If you're sitting somewhere peacefully in Vancouver reading this column, at least one of the predictions of the infamous Web Bot Project has turned out to be wrong. That would be the one calling for a massive Pacific Northwest/Vancouver area earthquake on Dec. 12, 2008.
For those readers blissfully unaware of the Web Bot Project, it's a "spider" program that has been trolling the Internet since 1997. Made public by George Ure of Urban Survival, the bot compiles billions of bytes worth of Internet postings and other public information online. Then it crunches all the data using something called "asymmetric language trend analysis" to make predictions about the future.
You can think of the Web Bot Project as a high-geek application of the idea behind James Surowiecki's seminal 2004 book The Wisdom of Crowds. In this case, the bot aggregates online chatter and uses it to guess at future events. And if its creators and enthusiasts are to be believed, it even works on occasion. They insist the bot predicted the Sept. 11, 2001 terrorist attacks and, more recently, the decline of the U.S. dollar and general financial mayhem worldwide.
What interests me more than the bot's accuracy (of which I'm skeptical), is the relentless negativity of its projections. According to the bot, the future is always bleak and steadily worsening.
Consider the bot's predictions for the world in 2009. A brutally cold winter. Some kind of natural disaster in the spring, location and specifics undetermined. And most troubling for Vancouverites (having been so far spared the massive earthquake), a "global coastal event" that will put low-lying territory around the world underwater.
Still, I'm not worried.
Of course, it may be tempting to dismiss all this doomsday talk as the ravings of the online lunatic classes. (Take the assertions that the bot also sees the end of world coming on Dec. 21, 2012. Feel free to Google that date if you have a week to read the resulting hits.) But my rationale for trying to remain optimistic isn't the belief that these people are crazy.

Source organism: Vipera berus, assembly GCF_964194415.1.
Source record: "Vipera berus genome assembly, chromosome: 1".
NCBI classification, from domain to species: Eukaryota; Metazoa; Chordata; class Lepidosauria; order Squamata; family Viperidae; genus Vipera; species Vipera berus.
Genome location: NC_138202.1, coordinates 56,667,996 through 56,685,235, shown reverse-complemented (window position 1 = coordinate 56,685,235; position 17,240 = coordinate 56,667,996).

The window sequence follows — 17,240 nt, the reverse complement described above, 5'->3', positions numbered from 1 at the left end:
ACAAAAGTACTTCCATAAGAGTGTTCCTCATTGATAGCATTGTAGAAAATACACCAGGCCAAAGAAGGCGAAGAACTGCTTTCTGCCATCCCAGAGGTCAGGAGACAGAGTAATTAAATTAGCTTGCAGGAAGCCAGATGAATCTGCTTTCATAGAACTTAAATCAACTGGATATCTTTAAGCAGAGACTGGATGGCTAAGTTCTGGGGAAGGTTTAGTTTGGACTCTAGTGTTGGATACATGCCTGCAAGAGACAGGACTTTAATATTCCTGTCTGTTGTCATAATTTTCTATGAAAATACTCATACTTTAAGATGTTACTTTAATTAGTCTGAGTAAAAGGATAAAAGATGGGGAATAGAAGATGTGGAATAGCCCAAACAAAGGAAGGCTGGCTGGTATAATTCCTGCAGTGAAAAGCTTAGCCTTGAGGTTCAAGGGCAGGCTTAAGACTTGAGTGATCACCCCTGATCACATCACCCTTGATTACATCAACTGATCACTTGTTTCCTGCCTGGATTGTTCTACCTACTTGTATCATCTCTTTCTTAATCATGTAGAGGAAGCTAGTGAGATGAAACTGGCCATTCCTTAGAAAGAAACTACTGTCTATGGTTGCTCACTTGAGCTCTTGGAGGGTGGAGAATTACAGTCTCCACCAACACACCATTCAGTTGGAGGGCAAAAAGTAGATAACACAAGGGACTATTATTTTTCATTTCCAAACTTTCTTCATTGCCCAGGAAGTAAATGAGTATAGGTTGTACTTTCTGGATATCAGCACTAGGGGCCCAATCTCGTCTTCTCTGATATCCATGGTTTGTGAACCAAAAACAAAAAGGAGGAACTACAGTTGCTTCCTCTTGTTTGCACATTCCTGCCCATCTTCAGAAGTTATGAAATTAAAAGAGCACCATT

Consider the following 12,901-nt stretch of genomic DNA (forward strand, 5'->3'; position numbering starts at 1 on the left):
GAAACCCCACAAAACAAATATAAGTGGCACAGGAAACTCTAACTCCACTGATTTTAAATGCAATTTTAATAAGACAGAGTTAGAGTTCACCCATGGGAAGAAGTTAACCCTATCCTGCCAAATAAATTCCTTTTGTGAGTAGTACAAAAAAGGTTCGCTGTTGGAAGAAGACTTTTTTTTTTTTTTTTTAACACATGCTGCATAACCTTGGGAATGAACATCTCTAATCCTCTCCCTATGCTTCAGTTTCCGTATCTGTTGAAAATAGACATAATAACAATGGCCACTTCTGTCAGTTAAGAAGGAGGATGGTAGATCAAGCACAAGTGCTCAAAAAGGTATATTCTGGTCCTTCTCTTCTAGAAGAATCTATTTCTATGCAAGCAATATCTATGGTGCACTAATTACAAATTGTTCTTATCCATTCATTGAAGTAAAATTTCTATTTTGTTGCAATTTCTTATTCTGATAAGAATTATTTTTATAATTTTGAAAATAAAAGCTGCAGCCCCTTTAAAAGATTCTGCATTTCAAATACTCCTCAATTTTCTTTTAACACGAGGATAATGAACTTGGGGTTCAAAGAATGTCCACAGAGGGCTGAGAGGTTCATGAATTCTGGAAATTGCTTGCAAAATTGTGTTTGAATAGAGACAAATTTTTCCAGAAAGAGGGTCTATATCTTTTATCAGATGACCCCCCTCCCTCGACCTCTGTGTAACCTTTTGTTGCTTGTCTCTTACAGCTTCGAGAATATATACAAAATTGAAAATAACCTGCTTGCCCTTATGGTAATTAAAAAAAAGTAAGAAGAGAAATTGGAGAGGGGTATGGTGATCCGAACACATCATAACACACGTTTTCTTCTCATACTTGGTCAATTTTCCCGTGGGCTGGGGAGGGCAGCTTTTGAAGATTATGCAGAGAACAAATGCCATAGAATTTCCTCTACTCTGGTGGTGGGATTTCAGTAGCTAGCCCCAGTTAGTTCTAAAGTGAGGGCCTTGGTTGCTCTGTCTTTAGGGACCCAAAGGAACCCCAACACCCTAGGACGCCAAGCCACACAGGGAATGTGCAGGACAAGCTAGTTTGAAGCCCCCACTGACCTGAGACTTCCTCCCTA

Instead, I think people should take some heart registering other reasons why crowd wisdom can fail, according to Mr. Surowiecki's analysis. Crowds prone to poor decision making and weak forecasting ability include those that are highly emotional and/or highly imitative. Emotional crowds easily become hysterical. Imitative crowds tend to uncritically adopt and relay, and thereby duplicate, the information and opinions given to them by others
And as we've all experienced in our own e-mail inboxes or surfing the blogosphere, the Internet is a deep ocean of rashly emotional material that has been mindlessly copied and redistributed.
So no need to run to the hills just yet. A "global coastal event" may or may not put Davie Street underwater in 2009. But the idea of such an event is definitely the kind of thing online chattering classes will pick up and repeat, making galaxies of words through which the asymmetric language trend analysis engines will trace their ghostly and quite possibly meaningless lines.
Of course, another way of looking at all this is that the truly optimistic among us - those least likely to believe or repeat these endlessly bleak speculations - are far too busy living and enjoying life in the real world to devote much time to chattering about their disbelief online, thereby balancing out the picture.
On that note, I wish you all a prosperous and optimistic 2009. I won't be commenting in these pages on the year as it passes, as this column will be my last one. This year holds new projects for me, including editing a novel whose first draft is just complete. It's called The Blue Light Project, and it concerns itself with a massive street art project that brightens a city during difficult and pessimistic times.
A last bit of business before I sign off. Of all the columns I've written here, I left only one story incomplete. That was about sculptor Robert Chaplin, whose Lego travelling chess sets caught my eye at about Canada Day this past year. It had been Mr. Chaplin's long-standing dream to meet chess grandmaster Garry Kasparov. And since I'd met Mr. Kasparov before, I put them in touch. They met in Toronto this past fall and played chess on a Lego chess board that Mr. Chaplin had brought to give Mr. Kasparov. I never did hear exactly how the game unfolded, although perhaps we can get a sense of it from the one piece of advice Mr. Kasparov gave Mr. Chaplin during the game. The grandmaster said: "Sorry, but you can't castle out of check."
Timothy Taylor is a novelist
and journalist based in Vancouver. His latest book is the novel Story House.